For decades, the people of Yemen struggled to transform the country into a truly democratic society. Then came the Arab Spring, and it gave people hope that their dreams of freedom and good governance could become a reality.
A peaceful revolution swept across the country and forced out the regime of Ali Abdullah Saleh, who had controlled the country for more than 33 years. As Yemen started a transition toward democratization, it had the support of the international community, and the country led a successful national dialogue that resulted with the draft constitution. However, a few months before the end of the transitional period, the Houthi militias, the allies of Ali Abdullah Saleh, carried out a coup, occupied the capital, Sana’a, and placed the elected president, prime minister and other ministers under house arrest. Following this development, a war broke out, and an Arab coalition led by Saudi Arabia and the United Arab Emirates (UAE) intervened - under the justification of restoring the legitimate government of Yemen. The coalition had the opposite effect. The coup and the war resulted in an unprecedented humanitarian catastrophe, the worst “man-made” human disaster in recent history. Thousands of civilians, particularly women and children, were killed and injured. Epidemics spread and the country’s infrastructure was destroyed.
Today, Yemenis suffer from the war and the subsequent lack of basic services and security. Women bear the brunt of the abuse, and struggle to care for the lives of children and the most vulnerable. Yemenis strongly call for an end to the war, the end of the Houthi-led coup, and for an end to Saudi and UAE intervention. The internationally recognized government must be restored, and the country must be open for reconstruction. It is also important to strengthen the peace agreements led by the United Nations, such as the Stockholm agreement, and all other agreements that can lead to lasting peace.
Since the Arab Spring, the international community has remained united in strong commitment to the unity, sovereignty, independence and territorial integrity of Yemen - and has stood in support of a peaceful process. This conference will bring together diverse perspectives for building lasting peace in Yemen, including Nobel Peace Laureates, policy makers, experts, academics, journalists, and activists. The aim of the conference is as follows:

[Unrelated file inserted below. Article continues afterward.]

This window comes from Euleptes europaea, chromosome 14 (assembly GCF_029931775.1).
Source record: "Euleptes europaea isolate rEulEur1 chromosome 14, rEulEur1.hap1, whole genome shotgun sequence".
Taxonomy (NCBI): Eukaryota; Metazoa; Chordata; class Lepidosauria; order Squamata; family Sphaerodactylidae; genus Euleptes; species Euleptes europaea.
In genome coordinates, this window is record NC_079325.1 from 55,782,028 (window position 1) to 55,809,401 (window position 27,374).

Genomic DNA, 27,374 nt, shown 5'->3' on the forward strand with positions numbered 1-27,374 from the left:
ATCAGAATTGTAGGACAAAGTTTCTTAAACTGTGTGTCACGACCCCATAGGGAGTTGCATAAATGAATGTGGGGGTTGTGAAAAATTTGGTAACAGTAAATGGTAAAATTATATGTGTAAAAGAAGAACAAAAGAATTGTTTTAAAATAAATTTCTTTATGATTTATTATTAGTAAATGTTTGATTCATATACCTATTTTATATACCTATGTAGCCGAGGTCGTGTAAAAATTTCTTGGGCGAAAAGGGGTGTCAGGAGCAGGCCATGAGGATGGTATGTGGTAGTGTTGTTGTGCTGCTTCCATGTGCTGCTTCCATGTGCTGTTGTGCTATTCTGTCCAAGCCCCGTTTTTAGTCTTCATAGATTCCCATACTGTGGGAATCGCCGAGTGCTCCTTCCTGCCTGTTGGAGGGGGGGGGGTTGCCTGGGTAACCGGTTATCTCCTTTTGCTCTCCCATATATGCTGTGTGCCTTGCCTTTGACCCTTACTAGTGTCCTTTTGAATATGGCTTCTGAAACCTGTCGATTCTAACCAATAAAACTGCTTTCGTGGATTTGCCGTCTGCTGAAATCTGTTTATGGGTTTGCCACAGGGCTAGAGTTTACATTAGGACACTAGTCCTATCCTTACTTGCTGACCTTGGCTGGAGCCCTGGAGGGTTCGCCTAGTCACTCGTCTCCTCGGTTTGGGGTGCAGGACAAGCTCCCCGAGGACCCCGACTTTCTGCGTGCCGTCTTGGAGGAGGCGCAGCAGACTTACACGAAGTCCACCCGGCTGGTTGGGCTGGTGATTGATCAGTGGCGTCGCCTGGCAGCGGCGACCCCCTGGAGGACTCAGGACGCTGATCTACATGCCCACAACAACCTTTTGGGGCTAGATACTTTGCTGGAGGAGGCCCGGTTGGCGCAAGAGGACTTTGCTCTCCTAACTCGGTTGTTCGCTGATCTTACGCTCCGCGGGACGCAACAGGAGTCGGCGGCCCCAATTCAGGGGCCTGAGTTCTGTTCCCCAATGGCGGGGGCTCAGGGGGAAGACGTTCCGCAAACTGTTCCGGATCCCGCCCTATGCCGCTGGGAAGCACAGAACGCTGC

• Raise awareness about the root causes of the conflict
• Address human rights violations and the dimensions of the humanitarian catastrophe, and the impact of the war on Yemeni women and children as well as the response of women’s organizations to the crisis
• Engage civil society and other key stakeholders across all sectors to help Yemen restore peace and democracy, and to help the country rebuild
• Discuss potential solutions that will support Yemenis to build lasting peace, highlighting the essential role of women as peace builders and agents of sustainable change
The panels will address:
• Root causes of the conflict and internal struggles
• Impact of regional interference in the war and the impact of international powers
• Humanitarian dimensions
• Human rights violations and the impact of the war on women and children
• Peace agreements and lessons learned through dialogue and political will toward ending war, and reconciliation
• Post-war challenges
TOPICS WILL INCLUDE:
Today's Yemen: The Impact of the War and the Politics on the Ground and Abroad
The Humanitarian Crisis: The Impact of the War on the Ground
Considerations on the Future: the Possibilities for Peace
Transitional Justice: Reconciliation and Reconstruction